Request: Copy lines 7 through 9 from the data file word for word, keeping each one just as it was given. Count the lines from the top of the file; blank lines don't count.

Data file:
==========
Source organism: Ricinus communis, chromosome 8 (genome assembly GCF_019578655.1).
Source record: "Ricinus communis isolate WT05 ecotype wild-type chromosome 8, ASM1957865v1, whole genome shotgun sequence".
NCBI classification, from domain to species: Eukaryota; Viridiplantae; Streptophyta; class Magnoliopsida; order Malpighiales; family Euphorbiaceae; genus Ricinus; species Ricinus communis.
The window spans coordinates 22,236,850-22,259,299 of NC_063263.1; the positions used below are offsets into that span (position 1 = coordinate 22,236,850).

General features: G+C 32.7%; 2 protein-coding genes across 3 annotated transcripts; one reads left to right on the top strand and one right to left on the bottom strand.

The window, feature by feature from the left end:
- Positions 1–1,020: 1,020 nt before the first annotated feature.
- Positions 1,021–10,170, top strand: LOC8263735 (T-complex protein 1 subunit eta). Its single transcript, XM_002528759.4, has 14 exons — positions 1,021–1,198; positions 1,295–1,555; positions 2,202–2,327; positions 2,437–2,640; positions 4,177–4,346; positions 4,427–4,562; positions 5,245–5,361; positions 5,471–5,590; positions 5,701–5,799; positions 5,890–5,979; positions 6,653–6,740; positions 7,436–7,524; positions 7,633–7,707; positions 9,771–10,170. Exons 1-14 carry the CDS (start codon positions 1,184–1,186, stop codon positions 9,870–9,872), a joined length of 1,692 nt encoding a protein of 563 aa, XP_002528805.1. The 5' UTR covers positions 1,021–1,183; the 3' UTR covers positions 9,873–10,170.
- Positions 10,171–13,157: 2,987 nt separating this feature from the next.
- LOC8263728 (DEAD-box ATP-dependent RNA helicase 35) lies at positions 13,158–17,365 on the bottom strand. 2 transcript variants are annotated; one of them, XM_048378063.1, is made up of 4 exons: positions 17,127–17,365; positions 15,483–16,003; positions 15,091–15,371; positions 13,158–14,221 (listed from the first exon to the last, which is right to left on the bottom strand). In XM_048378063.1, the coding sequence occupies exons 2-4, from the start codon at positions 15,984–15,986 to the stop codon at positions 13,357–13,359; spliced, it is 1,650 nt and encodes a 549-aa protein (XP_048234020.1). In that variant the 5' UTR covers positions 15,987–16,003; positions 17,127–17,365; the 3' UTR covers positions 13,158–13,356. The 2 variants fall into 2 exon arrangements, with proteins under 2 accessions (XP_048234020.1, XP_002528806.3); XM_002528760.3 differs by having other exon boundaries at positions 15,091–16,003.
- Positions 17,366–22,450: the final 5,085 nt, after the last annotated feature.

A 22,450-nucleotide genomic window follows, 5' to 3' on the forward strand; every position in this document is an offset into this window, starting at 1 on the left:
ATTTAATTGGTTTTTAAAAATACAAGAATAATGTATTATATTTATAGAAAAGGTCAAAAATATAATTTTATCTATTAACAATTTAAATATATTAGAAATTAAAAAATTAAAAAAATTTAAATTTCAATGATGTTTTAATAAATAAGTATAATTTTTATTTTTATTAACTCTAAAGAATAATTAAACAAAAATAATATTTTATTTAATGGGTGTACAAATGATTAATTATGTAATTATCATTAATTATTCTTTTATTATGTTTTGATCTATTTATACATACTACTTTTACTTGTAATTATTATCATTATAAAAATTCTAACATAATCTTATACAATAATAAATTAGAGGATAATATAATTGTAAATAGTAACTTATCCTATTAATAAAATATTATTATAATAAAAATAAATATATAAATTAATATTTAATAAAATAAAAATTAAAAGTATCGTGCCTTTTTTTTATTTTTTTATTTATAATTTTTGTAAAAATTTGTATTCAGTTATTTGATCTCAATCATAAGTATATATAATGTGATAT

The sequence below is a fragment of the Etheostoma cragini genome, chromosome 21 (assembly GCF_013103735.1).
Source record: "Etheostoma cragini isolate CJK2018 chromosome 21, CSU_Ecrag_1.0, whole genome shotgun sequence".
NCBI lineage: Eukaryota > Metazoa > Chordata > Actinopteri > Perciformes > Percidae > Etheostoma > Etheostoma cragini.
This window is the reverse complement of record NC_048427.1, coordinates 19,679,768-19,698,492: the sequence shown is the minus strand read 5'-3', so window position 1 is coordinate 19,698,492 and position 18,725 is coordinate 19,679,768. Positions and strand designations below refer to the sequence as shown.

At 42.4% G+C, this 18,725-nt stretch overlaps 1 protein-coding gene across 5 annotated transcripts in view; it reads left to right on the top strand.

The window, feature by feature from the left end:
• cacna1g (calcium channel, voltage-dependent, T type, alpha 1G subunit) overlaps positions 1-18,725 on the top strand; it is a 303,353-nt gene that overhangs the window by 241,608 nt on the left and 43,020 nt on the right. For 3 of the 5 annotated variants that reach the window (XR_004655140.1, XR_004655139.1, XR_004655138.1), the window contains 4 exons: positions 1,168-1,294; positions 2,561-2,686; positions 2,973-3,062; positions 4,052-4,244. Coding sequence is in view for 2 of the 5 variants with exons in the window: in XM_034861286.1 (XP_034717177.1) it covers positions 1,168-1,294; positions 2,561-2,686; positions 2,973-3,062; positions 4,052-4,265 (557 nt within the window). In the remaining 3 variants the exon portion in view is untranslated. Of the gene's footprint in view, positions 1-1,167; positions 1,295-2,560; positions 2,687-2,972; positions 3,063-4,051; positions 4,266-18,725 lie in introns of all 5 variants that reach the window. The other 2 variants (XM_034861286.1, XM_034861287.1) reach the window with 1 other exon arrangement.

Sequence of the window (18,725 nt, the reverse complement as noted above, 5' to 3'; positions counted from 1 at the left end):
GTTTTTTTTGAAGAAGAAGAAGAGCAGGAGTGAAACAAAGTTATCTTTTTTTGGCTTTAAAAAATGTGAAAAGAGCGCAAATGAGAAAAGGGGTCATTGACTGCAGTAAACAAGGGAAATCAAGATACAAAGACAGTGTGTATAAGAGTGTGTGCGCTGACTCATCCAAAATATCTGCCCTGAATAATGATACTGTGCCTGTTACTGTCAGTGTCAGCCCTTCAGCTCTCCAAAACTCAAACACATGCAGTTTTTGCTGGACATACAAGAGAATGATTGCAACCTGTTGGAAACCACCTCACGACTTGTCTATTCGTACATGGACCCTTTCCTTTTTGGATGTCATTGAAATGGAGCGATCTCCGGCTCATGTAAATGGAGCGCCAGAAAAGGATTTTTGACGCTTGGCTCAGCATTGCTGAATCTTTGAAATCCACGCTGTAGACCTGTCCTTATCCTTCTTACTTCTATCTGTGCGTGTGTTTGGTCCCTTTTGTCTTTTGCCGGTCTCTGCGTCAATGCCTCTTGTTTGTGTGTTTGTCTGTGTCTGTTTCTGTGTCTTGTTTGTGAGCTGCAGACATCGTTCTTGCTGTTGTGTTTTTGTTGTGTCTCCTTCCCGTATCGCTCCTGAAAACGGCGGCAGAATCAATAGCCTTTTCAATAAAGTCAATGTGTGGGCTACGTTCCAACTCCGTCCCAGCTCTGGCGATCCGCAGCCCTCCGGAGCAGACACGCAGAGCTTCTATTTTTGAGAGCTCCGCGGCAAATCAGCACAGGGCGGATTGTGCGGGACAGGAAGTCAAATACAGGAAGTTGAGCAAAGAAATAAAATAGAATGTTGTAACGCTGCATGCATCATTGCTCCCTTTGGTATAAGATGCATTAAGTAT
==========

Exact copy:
- Positions 1–1,020: 1,020 nt before the first annotated feature.
- Positions 1,021–10,170, top strand: LOC8263735 (T-complex protein 1 subunit eta). Its single transcript, XM_002528759.4, has 14 exons — positions 1,021–1,198; positions 1,295–1,555; positions 2,202–2,327; positions 2,437–2,640; positions 4,177–4,346; positions 4,427–4,562; positions 5,245–5,361; positions 5,471–5,590; positions 5,701–5,799; positions 5,890–5,979; positions 6,653–6,740; positions 7,436–7,524; positions 7,633–7,707; positions 9,771–10,170. Exons 1-14 carry the CDS (start codon positions 1,184–1,186, stop codon positions 9,870–9,872), a joined length of 1,692 nt encoding a protein of 563 aa, XP_002528805.1. The 5' UTR covers positions 1,021–1,183; the 3' UTR covers positions 9,873–10,170.
- Positions 10,171–13,157: 2,987 nt separating this feature from the next.